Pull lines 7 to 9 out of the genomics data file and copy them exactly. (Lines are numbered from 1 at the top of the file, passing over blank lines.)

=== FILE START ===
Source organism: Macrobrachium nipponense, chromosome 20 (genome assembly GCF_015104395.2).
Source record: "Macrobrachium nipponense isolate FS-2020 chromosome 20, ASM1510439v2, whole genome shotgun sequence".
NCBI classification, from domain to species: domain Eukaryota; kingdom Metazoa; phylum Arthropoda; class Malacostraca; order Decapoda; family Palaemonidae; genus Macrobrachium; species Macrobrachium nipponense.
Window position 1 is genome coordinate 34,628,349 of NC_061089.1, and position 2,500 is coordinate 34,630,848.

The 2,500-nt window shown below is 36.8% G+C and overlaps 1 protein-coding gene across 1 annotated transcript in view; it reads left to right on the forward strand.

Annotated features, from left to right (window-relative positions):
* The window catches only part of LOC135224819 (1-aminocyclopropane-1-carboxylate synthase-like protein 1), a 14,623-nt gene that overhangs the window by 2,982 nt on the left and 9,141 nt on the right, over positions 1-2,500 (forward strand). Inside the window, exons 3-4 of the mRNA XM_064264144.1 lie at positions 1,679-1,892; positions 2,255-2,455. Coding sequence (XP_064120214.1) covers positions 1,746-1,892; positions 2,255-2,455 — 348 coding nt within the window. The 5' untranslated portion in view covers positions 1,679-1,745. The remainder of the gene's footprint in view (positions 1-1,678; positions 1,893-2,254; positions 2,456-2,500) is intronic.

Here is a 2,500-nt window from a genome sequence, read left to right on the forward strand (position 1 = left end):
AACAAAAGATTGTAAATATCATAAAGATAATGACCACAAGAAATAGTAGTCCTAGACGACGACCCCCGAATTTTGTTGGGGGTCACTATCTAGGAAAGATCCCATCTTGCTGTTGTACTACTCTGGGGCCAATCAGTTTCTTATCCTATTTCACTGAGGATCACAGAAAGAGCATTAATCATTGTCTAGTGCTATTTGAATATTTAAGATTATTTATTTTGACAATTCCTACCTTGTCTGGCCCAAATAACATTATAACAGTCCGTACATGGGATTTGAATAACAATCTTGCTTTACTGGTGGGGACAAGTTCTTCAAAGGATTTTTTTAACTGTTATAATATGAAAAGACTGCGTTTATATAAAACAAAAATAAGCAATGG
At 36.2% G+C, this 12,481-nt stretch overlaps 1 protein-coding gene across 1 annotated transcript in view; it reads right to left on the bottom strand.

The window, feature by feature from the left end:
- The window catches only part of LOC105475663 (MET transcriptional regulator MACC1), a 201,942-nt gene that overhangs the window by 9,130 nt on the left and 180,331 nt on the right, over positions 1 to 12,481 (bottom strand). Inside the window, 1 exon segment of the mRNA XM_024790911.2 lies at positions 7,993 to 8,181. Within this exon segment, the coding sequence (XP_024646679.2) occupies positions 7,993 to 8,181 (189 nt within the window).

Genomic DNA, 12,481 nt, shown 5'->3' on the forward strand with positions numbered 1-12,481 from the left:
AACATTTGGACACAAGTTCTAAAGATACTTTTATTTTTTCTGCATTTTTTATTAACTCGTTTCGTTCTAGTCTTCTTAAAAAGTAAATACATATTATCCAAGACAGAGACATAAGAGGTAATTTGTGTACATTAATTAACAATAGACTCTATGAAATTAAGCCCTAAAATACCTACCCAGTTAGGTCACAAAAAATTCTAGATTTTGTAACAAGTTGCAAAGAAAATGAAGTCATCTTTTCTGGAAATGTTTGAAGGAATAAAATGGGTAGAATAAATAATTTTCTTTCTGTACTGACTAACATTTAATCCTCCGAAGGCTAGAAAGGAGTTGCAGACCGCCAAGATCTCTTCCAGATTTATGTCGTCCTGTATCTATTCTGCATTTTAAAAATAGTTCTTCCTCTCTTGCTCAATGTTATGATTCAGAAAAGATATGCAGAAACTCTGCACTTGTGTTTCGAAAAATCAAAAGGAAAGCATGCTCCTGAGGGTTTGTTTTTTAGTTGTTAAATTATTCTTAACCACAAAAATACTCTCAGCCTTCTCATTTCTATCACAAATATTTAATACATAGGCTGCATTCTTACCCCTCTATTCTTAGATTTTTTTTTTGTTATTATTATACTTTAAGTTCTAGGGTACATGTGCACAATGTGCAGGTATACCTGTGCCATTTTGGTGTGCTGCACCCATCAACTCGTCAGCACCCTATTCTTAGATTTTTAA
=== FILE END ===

* The window catches only part of LOC135224819 (1-aminocyclopropane-1-carboxylate synthase-like protein 1), a 14,623-nt gene that overhangs the window by 2,982 nt on the left and 9,141 nt on the right, over positions 1-2,500 (forward strand). Inside the window, exons 3-4 of the mRNA XM_064264144.1 lie at positions 1,679-1,892; positions 2,255-2,455. Coding sequence (XP_064120214.1) covers positions 1,746-1,892; positions 2,255-2,455 — 348 coding nt within the window. The 5' untranslated portion in view covers positions 1,679-1,745. The remainder of the gene's footprint in view (positions 1-1,678; positions 1,893-2,254; positions 2,456-2,500) is intronic.

Here is a 2,500-nt window from a genome sequence, read left to right on the forward strand (position 1 = left end):
AACAAAAGATTGTAAATATCATAAAGATAATGACCACAAGAAATAGTAGTCCTAGACGACGACCCCCGAATTTTGTTGGGGGTCACTATCTAGGAAAGATCCCATCTTGCTGTTGTACTACTCTGGGGCCAATCAGTTTCTTATCCTATTTCACTGAGGATCACAGAAAGAGCATTAATCATTGTCTAGTGCTATTTGAATATTTAAGATTATTTATTTTGACAATTCCTACCTTGTCTGGCCCAAATAACATTATAACAGTCCGTACATGGGATTTGAATAACAATCTTGCTTTACTGGTGGGGACAAGTTCTTCAAAGGATTTTTTTAACTGTTATAATATGAAAAGACTGCGTTTATATAAAACAAAAATAAGCAATGG